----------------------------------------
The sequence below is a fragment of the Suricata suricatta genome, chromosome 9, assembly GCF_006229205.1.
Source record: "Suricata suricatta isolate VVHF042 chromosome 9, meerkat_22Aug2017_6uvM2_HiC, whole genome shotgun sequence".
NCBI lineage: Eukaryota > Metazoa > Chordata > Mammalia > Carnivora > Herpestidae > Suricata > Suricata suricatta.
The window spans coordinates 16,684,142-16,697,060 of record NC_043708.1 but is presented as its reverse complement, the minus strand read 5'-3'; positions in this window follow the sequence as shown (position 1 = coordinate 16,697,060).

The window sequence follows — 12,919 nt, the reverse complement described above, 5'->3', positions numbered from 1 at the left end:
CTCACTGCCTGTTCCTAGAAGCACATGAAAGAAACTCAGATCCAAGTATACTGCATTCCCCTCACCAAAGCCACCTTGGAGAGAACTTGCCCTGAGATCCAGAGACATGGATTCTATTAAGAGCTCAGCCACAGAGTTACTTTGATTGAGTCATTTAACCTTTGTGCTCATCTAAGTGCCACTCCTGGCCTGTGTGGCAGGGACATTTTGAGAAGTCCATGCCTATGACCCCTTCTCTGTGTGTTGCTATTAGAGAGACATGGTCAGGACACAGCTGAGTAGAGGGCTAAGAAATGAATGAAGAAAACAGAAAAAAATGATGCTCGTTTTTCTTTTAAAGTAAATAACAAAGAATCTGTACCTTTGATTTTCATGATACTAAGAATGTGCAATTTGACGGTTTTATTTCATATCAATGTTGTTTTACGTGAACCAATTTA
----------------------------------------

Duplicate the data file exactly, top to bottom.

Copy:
The sequence below is a fragment of the Suricata suricatta genome, chromosome 9, assembly GCF_006229205.1.
Source record: "Suricata suricatta isolate VVHF042 chromosome 9, meerkat_22Aug2017_6uvM2_HiC, whole genome shotgun sequence".
NCBI lineage: Eukaryota > Metazoa > Chordata > Mammalia > Carnivora > Herpestidae > Suricata > Suricata suricatta.
The window spans coordinates 16,684,142-16,697,060 of record NC_043708.1 but is presented as its reverse complement, the minus strand read 5'-3'; positions in this window follow the sequence as shown (position 1 = coordinate 16,697,060).

The window sequence follows — 12,919 nt, the reverse complement described above, 5'->3', positions numbered from 1 at the left end:
CTCACTGCCTGTTCCTAGAAGCACATGAAAGAAACTCAGATCCAAGTATACTGCATTCCCCTCACCAAAGCCACCTTGGAGAGAACTTGCCCTGAGATCCAGAGACATGGATTCTATTAAGAGCTCAGCCACAGAGTTACTTTGATTGAGTCATTTAACCTTTGTGCTCATCTAAGTGCCACTCCTGGCCTGTGTGGCAGGGACATTTTGAGAAGTCCATGCCTATGACCCCTTCTCTGTGTGTTGCTATTAGAGAGACATGGTCAGGACACAGCTGAGTAGAGGGCTAAGAAATGAATGAAGAAAACAGAAAAAAATGATGCTCGTTTTTCTTTTAAAGTAAATAACAAAGAATCTGTACCTTTGATTTTCATGATACTAAGAATGTGCAATTTGACGGTTTTATTTCATATCAATGTTGTTTTACGTGAACCAATTTA